The commodity boom has led to talk of a “supercycle”, a term used to describe a period of abnormally strong demand that pushes up prices, in some cases for a decade or more. In recent weeks, the price of key raw materials including copper, lumber and iron ore have hit all time highs.
But raw materials are just one piece of the picture. Shipping costs are soaring, there are packaging issues, a shortage of seasonal workers for harvest time and not enough HGV drivers to get food to the shops. For good measure, the UK now has Brexit-related red tape to negotiate as well.
Raw material prices are up across the board, explains Mintec analyst Tosin Jack, who says extreme weather events were among factors affecting supply levels. “There have been droughts in Brazil and most recently the US midwest. It remains a weather-driven market and this tightness is in combination with extreme demand, particularly from China, as economies reopen.”
The price of sunflower oil, for example, has nearly doubled, but Jack says high street increases will not be of this magnitude. “It is not going to be like-for-like increases in consumers’ pockets because it is going to flow through the supply chain,” he says. “You will eventually see a trickle-down because buyers cannot bear the full brunt of price shocks at this level.”
The British Retail Consortium is concerned. It thinks cost pressures are bearing down on retailers and some of them will have to be passed on. Its own data for May showed falling grocery prices, but while the cost of fresh food fell 1%, the cost of packaged and tinned goods rose by 0.7%.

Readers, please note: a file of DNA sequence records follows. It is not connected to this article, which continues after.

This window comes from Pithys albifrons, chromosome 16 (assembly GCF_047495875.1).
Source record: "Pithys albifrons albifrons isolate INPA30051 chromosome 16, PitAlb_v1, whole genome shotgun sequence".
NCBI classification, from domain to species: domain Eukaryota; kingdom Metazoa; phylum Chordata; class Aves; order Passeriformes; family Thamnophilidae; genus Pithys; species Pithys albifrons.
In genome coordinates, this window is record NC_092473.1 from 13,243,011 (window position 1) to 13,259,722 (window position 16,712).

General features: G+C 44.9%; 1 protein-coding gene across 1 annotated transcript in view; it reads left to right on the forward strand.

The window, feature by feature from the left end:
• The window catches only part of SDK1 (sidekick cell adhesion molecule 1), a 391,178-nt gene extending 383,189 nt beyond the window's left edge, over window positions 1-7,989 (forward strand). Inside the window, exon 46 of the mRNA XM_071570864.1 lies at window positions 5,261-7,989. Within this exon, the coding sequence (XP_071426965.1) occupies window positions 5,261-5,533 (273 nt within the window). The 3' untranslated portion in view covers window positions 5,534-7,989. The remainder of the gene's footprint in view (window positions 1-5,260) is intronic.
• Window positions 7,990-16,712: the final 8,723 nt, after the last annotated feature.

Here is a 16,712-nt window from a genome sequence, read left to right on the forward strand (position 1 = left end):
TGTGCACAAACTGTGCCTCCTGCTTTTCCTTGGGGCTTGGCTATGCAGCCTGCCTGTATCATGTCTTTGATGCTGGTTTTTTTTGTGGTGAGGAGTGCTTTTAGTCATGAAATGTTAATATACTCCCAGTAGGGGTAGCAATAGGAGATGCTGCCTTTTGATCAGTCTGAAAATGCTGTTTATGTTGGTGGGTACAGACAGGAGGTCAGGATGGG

One thing that could insulate British households is fierce competition between the supermarket chains. At the moment food prices are being pulled lower by the return of promotional deals which were dropped as food stores concentrated on keeping shelves full at the height of the health crisis.
Also the big four supermarkets, led by Tesco, do not want to repeat the mistakes made during the last recession, when high prices made shoppers defect to Aldi and Lidl, a trend they have been trying to reverse ever since.
The price of some products on the shelves, such as coffee for example, is more closely linked to the overall cost of goods but the situation is less clear cut for heavily processed goods.
“Manufacturers only recommend prices to the retailers, so they have the ultimate control,” says Matt Botham at grocery market analysts Kantar Worldpanel. “Sometimes retailers may choose to pass increases on but more likely, on heavy price rises, they will want to make the manufacturer absorb a bit of that.”
The reopening of hospitality and food service businesses is adding to the pressure cooker situation. “We’re trying to get these products in and having to pay sometimes 10 times more for the shipping, so we have to put the prices up,” says Bull.
“For our customers that’s a major blow because they’ve been shut for 12 to 18 months and have lost a lot of money. There’s no way these companies can sustain increases like this, they will have to pass it on.”
“It’s a perfect storm,” he says. “Food price inflation is going to go through the roof for consumers. It has to.”